I received the Thrunite TH20 NW from Thrunite.com for the review.
5% Discount! Coupon Code:THRUNITE, For Official Website Only
Amazon US: http://www.amazon.com/thrunite
The TH20 is a headlamp with flood beam andinfinite brightness settings, powered by 1xAA or 1x14500 battery. The headlamp is available in CW and NW version. I asked and got the NW version.
• LED: CREE XP-L V6 LED with a lifespan of 20+ years of run time.
• Mode & Runtime (Tested by one Eneloop AA 2450mAh NIMH rechargeable battery):
• -Firefly (0.3 lumens, 14 days）
• -Infinity Low (1.6 lumens, 21 hours）
• -Infinity High (230 lumens, 95 minutes )
• -Turbo (250 lumens, 93 minutes)
• Batteries Applicable: 1x AA battery, 1x 14500 battery.
• Working voltage: 0.9-4.2 V.
• Reflector: Orange Peel.
• Peak Beam Intensity: 1120 cd
• Beam Distance: 67 m (max.)
• Dimensions: 70 mm * 24.5mm
• Weight: 76g (without battery).
• Waterproof: IPX-8 (2 m)
• Impact Resistance: 1 m.
• Material: Aircraft grade aluminum body with premium type III hard anodized anti-abrasive finish.
• Accessories included: O ring, spare rubber slot.
The TH20 comes in this cardboard box.
Inside you’ll find the TH20, manual, headband with light holder, spare headband and spare o-rings.
The light is compact, and has an anti-roll design.
It has a small reflector with light orange peeling, and glass with AR treatment are above an XP-L NW emitter.
The light is held on the headband by a silicone holder that allows the light to rotate
On one side of the light you have an electronic switch
On the other side: the tailcap. There’s a milling in the battery compartment to avoid batteries being stuck in the light by the vacuum produced when removing them. Even without the milling there’s a lot of room for batteries
Tailcap has a golden spring, threads are square cut and anodized so physical lockout is possible. It is flat so the light can tailstand.
At the positive pole there is a physical protection against polarity inversion (so only button top batteries).
From off a single click turns the light on and off.
From off keep pressed the switch to turn the light on at firefly mode.
A double click gives you turbo mode. Another double click gives you SOS.
When the light is on, keep pressed the switch to increase the brightness with a logarithmic scale brightness increase; release and keep pressed again to decrease the brightness in the same way. The light can be set from the lowest infinity setting to the infinity high. When you reach lowest and brightest settable output, the light will blink twice.
Using a stopwatch I measured about 5” to get from the lowest to the highest setting.
When the light is on keep pressed the switch to return to firefly mode.
Light has memory mode for your customised brightness, not for turbo, firefly or SOS.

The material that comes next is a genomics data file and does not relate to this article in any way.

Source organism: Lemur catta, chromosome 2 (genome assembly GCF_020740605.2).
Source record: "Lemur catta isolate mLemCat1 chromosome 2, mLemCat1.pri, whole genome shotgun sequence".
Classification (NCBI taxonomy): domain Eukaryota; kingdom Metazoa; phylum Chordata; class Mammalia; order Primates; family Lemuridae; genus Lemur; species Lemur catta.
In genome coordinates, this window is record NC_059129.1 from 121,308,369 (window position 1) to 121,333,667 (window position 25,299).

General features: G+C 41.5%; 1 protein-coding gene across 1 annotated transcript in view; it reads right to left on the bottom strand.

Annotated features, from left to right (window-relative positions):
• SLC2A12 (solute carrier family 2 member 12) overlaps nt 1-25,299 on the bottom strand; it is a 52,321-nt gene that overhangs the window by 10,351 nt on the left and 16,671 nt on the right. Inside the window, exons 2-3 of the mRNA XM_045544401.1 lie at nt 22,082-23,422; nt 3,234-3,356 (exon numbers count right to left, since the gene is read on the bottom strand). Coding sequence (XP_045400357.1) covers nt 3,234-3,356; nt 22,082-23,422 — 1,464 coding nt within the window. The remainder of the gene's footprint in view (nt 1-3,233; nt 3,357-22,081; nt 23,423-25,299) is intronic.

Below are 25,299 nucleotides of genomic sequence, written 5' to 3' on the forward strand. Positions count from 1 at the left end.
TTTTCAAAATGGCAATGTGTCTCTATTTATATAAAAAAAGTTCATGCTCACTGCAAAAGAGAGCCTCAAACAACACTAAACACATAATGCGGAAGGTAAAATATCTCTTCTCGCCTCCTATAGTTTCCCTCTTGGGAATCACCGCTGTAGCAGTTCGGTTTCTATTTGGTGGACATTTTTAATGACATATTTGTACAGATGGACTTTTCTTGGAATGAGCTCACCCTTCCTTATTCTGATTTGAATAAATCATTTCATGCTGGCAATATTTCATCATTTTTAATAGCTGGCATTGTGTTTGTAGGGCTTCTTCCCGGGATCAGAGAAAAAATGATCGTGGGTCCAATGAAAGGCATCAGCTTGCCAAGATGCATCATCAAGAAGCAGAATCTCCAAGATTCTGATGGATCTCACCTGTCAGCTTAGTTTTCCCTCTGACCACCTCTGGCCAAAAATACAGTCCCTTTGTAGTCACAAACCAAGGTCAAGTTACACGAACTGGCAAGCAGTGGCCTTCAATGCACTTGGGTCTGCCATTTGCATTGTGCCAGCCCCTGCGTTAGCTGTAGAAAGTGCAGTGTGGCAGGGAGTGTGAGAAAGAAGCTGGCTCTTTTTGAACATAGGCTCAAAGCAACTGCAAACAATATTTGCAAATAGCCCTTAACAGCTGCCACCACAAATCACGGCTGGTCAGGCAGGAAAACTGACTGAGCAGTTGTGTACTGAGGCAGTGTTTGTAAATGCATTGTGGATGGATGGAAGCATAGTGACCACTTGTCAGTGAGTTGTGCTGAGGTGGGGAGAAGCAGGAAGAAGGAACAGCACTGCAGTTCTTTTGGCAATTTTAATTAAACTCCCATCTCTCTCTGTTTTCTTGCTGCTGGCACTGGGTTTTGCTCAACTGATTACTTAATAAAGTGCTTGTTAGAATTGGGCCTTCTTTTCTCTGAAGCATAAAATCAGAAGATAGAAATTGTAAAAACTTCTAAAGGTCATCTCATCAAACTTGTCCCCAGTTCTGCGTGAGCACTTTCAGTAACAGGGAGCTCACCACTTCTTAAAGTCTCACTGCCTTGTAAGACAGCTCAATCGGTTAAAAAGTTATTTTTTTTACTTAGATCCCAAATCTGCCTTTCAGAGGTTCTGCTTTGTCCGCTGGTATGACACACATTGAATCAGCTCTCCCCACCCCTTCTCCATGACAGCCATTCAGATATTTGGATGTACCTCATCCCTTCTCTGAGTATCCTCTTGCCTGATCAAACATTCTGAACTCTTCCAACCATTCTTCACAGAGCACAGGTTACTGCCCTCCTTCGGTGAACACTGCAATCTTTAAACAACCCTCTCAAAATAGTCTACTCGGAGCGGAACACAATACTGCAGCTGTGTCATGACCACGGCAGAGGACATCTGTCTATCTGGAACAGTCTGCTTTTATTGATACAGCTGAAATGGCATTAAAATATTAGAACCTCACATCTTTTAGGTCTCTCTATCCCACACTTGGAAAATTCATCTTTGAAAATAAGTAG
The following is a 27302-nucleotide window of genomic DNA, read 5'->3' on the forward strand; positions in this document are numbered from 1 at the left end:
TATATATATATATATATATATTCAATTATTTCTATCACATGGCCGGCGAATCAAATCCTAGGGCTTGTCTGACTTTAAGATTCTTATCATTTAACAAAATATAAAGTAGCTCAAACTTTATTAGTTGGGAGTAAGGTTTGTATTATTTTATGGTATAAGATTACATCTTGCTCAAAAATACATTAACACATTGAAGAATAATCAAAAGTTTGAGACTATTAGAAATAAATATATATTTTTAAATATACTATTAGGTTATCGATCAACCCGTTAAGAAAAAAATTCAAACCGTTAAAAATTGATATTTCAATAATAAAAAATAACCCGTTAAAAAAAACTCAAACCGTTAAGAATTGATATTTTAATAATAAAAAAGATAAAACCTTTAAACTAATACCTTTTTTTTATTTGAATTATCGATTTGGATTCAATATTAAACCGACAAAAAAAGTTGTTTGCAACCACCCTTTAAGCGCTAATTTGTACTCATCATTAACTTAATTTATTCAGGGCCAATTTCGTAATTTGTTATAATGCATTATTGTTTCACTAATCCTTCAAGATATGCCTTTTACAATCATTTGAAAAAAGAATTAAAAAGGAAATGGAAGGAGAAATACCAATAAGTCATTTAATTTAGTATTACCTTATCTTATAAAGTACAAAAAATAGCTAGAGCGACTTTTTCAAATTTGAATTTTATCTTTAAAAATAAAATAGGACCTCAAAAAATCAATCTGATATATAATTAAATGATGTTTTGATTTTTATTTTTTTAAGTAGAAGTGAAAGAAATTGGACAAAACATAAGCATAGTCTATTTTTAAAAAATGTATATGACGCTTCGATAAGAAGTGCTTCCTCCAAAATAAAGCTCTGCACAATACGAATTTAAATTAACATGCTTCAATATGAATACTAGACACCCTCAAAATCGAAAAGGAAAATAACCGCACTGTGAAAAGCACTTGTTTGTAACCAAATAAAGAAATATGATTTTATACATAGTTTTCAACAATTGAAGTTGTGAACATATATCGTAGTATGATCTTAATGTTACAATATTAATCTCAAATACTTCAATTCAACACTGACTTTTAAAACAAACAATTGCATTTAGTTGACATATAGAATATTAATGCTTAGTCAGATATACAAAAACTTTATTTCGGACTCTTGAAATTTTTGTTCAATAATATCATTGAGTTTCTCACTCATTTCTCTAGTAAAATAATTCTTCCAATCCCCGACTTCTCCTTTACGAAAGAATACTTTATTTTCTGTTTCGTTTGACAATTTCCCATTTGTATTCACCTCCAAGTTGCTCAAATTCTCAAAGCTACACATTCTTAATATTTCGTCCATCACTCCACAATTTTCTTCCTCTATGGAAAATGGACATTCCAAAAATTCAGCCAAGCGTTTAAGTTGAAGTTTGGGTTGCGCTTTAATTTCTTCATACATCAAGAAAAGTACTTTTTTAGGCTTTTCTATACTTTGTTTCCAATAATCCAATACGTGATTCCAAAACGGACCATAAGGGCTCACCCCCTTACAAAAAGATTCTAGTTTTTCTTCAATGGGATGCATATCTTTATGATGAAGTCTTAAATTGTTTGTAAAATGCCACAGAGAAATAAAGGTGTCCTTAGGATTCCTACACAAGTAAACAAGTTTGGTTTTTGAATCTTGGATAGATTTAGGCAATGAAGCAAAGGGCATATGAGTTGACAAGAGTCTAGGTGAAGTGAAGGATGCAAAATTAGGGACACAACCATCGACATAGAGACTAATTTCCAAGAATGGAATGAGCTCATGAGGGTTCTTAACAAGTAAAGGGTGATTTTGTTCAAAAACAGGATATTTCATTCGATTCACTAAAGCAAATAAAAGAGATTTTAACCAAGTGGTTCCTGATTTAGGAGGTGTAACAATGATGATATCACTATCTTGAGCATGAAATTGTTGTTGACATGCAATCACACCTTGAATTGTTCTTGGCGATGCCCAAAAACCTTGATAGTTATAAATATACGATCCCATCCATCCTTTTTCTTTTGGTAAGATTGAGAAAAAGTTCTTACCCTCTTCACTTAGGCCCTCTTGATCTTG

Weather is bad, so no outdoor Beamshots.
The small reflector and the big LED give a rather wide beam, with a defined spot.
The fog and rain gave me a brief window at 1 am so I took the change and made a quick beamshot to show how close the spill is to the walking plane (the space where your feet hit the ground when you walk).
I have a lot of background light in this setup so this first pic is with the TH20 off. Nothing crazy, but many 5000K LED streetlamps do their job, and you can still see the street pavement.
And this is with the TH20 on. The spill on the TH20 starts kind of close to the feet, but there’s still some distance.
Output and runtime
I had a timer to avoid over discharging the 14500 unprotected battery. When the test was interrupted the resting voltage of the cell was 1.84 volts. So, avoid unprotected batteries with this light.
This light is well built and finished.
Output is good for an AA battery, and the tested levels are regulated. The output at turbo will increase when using a 14500 battery, unfortunately unprotected cells needs to be used with great care otherwise they will be over discharged (on turbo mode it passes from full brightness to overdischarged in less than 3 minutes); while you can get full brightness without worrying about overdischarge with protected batteries.
The UI interface matches my needs: direct access to a low mode, turbo mode, last used mode (except low and turbo), which means that I can use the light at my customised settings, and go back to firefly or turbo without losing my customised brightness level.
The brightness changing system works fine, but I’d like to add a blink when it reaches 50% of the settable brightness (on the Armytek Predator it blinked every 25%), just as reference.
The brightness varies with a logarithmic pattern (I have not way of testing this), preferable to a linear way for the needs of the human eye: at small output, where the eye has greater sensitivity and can detect easily small output variations, the brightness changes slowly; at higher output, the brightness increase will be faster, as the eye has much smaller capability of detect output variations.
One thing that contributes to the ease of use is the switch. It is an electronic switch with a great tactile feedback, a big and grippy switch cover, and the switch works even if pressed on the side of the switch cover, even if you press in a diagonal way.
The headband and light holder work fine.
This headlamp, having a reflector, is suitable for people who look for a bit of throw for their need, since it will throw further than other models without reflector or with diffusing optics (relatively speaking, since the big LED and the small OP reflector, will give you some focusing to the LED).
The tint of my sample has a visible greenish colour. I tested 2 Thrunite lights with NW tint so far, and all had good NW tint with a pleasant yellow colour, so I believe I got an unlucky sample.
The light could benefit of a clip since this light could easily work as an EDC, as well as a magnet in the tailcap, to provide directional lighting without the need of the headband.
Thanks to: AntoLed for the luxmeter and the camera advices.